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If you have any doubt that reviewing a documentary about Andrew Wakefield, the British doctor who became the public face of the anti-vaccination movement, is a difficult proposition, scroll down. You’re bound to see a jampacked comments section featuring incendiary remarks from readers both pro and con on the subject. So, let me stipulate up front that this reviewer is not taking a stand on the controversial issue. Please forgo the invective, folks.
Now back to The Pathological Optimist. For those not up to speed, Wakefield was one of 13 co-authors of a 1998 study in a British medical journal that claimed a link between the MMR vaccine, designed to prevent measles, mumps and rubella, and autism. Many concerned parents then refused to let their children have the vaccine, resulting in an outbreak of measles. The study was subsequently discredited by the medical establishment, and in 2004 Brian Deer, a journalist for the Sunday Times, wrote an article spotlighting Wakefield’s undisclosed conflicts of interest.
RELEASE DATE Sep 29, 2017
In the ensuing firestorm, the study was discredited by the medical establishment, most of its co-authors withdrew their support and Wakefield’s medical license was revoked. He subsequently moved to Austin, Texas, where he continued his anti-MMR crusade. In 2016 he directed and released a documentary, Vaxxed: From Cover-Up to Catastrophe, which was scheduled to be shown at the Tribeca Film Festival. So many protests were registered that the festival withdrew the film and it was released in theaters shortly afterward.
For this documentary, filmmaker Miranda Bailey followed Wakefield and his family over the course of five years, delivering a personal profile that shies away from taking a stand on his controversial theories. The film’s drama principally stems from Wakefield having filed a defamation lawsuit against Deer and The Lancet, the medical journal that ultimately retracted his study.
To say that Wakefield doesn’t come across well is an understatement. Presenting himself as a truth-telling martyr, he says that he’s worried about the effect his notoriety is having on his wife and children. Then he allows them to take part in the documentary, with his clearly devoted wife passionately defending him. At one point, he’s shown driving his son to school and asking him what he thinks is going to happen with the court case. “I think we’re going to win because what you’re doing is right,” the young boy tells the beaming Wakefield. Later on, even his elderly mother is dragged into the proceedings.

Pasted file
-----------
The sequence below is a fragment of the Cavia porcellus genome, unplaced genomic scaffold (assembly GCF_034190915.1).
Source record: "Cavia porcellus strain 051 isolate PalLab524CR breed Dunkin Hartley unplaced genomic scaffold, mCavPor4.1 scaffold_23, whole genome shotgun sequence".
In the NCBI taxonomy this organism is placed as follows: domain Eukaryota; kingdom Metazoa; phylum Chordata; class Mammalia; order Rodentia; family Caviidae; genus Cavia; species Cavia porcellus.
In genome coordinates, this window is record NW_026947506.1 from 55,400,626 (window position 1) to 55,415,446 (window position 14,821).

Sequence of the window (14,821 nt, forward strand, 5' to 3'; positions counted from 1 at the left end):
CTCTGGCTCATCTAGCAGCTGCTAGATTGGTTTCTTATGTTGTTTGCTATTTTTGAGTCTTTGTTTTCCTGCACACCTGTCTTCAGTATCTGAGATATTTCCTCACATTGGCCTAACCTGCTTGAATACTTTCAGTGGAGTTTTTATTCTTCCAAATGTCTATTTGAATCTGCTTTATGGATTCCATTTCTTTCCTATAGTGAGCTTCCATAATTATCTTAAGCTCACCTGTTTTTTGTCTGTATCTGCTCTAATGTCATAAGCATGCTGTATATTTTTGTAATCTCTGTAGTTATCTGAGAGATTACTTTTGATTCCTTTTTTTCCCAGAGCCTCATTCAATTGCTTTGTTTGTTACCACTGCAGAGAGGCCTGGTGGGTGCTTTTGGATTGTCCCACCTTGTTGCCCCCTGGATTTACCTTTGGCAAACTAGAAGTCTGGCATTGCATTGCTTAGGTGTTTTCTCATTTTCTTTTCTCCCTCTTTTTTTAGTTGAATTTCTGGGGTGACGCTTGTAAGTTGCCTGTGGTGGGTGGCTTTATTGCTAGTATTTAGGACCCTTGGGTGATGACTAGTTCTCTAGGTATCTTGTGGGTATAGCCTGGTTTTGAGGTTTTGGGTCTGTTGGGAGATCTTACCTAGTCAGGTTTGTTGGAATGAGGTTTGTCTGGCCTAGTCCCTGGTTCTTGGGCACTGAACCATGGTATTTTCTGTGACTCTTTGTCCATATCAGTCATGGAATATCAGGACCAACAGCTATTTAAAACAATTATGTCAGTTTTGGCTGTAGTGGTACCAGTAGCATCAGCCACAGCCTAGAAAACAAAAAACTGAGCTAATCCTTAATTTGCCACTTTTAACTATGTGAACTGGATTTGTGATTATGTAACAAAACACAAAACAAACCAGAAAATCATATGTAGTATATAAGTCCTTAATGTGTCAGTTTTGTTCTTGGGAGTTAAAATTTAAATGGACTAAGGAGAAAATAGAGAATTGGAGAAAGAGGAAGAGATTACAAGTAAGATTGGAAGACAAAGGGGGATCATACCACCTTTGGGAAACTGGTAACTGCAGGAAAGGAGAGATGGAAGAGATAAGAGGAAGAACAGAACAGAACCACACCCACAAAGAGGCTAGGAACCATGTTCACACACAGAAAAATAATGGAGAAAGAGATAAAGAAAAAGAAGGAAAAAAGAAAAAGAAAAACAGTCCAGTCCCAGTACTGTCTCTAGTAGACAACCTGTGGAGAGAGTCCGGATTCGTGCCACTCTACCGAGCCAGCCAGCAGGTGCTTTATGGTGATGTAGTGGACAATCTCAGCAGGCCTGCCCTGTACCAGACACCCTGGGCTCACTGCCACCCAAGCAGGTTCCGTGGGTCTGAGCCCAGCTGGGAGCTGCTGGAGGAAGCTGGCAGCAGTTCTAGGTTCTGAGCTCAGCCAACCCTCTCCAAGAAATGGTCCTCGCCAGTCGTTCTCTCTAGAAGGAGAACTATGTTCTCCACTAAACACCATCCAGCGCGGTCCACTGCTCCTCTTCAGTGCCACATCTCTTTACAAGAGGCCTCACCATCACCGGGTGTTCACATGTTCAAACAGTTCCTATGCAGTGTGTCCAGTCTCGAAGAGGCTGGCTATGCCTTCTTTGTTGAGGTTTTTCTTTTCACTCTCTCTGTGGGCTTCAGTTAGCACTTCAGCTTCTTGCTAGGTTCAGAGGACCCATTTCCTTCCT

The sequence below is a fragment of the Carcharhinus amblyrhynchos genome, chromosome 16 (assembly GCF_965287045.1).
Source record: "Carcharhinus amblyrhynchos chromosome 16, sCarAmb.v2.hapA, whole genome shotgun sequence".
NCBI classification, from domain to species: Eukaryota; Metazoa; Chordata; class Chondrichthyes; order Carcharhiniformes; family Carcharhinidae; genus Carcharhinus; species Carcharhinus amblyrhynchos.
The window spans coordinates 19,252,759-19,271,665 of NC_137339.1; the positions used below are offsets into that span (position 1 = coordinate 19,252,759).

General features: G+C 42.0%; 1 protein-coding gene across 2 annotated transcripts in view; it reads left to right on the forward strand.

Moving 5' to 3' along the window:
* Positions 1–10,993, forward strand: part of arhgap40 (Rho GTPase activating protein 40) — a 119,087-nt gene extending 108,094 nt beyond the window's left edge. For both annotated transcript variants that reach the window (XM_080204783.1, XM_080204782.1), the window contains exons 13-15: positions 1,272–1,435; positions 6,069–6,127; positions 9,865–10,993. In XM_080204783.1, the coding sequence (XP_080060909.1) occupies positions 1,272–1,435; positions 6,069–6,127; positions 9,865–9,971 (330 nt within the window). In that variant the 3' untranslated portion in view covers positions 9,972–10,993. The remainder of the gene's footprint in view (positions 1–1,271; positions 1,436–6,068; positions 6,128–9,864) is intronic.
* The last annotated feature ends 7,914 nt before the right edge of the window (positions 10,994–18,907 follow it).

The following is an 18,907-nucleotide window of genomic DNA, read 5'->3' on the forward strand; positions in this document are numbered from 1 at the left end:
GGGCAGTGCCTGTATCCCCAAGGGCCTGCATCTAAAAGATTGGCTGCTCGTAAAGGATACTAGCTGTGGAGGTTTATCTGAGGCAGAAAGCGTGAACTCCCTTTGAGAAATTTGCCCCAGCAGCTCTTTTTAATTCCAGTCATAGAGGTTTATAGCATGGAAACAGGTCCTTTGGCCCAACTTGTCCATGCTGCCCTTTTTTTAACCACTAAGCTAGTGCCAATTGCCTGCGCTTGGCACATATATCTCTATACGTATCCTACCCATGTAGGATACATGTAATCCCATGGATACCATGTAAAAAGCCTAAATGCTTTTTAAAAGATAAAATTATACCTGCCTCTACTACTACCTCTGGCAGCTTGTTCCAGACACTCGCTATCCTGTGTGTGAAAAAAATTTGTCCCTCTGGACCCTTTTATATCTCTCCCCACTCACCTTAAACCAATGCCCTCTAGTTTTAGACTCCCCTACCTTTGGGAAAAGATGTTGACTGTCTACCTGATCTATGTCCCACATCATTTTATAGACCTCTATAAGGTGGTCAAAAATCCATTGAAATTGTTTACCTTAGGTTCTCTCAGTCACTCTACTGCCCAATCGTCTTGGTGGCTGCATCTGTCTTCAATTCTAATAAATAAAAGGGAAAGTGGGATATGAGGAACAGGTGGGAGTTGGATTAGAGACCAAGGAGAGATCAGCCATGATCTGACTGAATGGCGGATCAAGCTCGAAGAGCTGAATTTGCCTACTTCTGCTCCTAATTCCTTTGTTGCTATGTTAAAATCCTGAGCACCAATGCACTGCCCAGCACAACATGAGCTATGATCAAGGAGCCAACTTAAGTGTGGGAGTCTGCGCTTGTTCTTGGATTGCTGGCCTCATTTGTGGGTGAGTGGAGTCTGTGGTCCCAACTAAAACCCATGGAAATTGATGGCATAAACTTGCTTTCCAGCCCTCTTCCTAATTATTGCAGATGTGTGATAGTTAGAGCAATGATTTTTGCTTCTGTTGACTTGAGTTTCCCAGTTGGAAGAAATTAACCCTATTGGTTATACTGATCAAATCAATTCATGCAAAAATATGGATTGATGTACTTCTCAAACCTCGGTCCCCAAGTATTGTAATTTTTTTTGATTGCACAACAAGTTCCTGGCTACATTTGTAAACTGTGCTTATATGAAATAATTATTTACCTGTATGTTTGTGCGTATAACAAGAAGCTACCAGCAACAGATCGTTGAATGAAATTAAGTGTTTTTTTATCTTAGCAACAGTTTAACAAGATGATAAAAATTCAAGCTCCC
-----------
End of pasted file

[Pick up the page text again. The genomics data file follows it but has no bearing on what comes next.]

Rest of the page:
Wakefield also defends his appalling stunt of soliciting blood samples from the children attending his son’s 10th birthday, paying them five pounds each in return. He says that the only thing he did wrong was not getting ethical approval and is seen joking about it in a video of one of his lectures. His now-grown son doesn’t see what all the fuss was about, saying, “It was a great day,” and his wife points out, “It was done very discreetly.”
The film includes footage of Wakefield working the crowds at various fundraisers, including comments from several parents who strongly believe in what he has to say. One mother of an autistic child claims Deer is being paid by pharmaceutical companies to discredit Wakefield.
By the time Wakefield compares himself to Nelson Mandela, even those inclined to give him the benefit of the doubt are likely to become annoyed. We learn that he vents his anger and frustration by chopping down trees, and by the film’s end he’s practically cleared an entire forest.
Ultimately, of course, Wakefield himself is beside the point. The controversy over vaccinations will rage on and this cinematic portrait will merely be a footnote. But it proves a compelling one, however you may feel about the burning issue.
Production: Cold Iron Pictures
Distributor: Gravitas Ventures
Director: Miranda Bailey
Producers: Miranda Bailey, Marc Lesser, Amanda Marshall
Executive producer: Jennifer Fox
Directors of photography: Jeffrey Buras, Marc Lesser
Editor: Andrea Maxwell
Composer: Craig Richey
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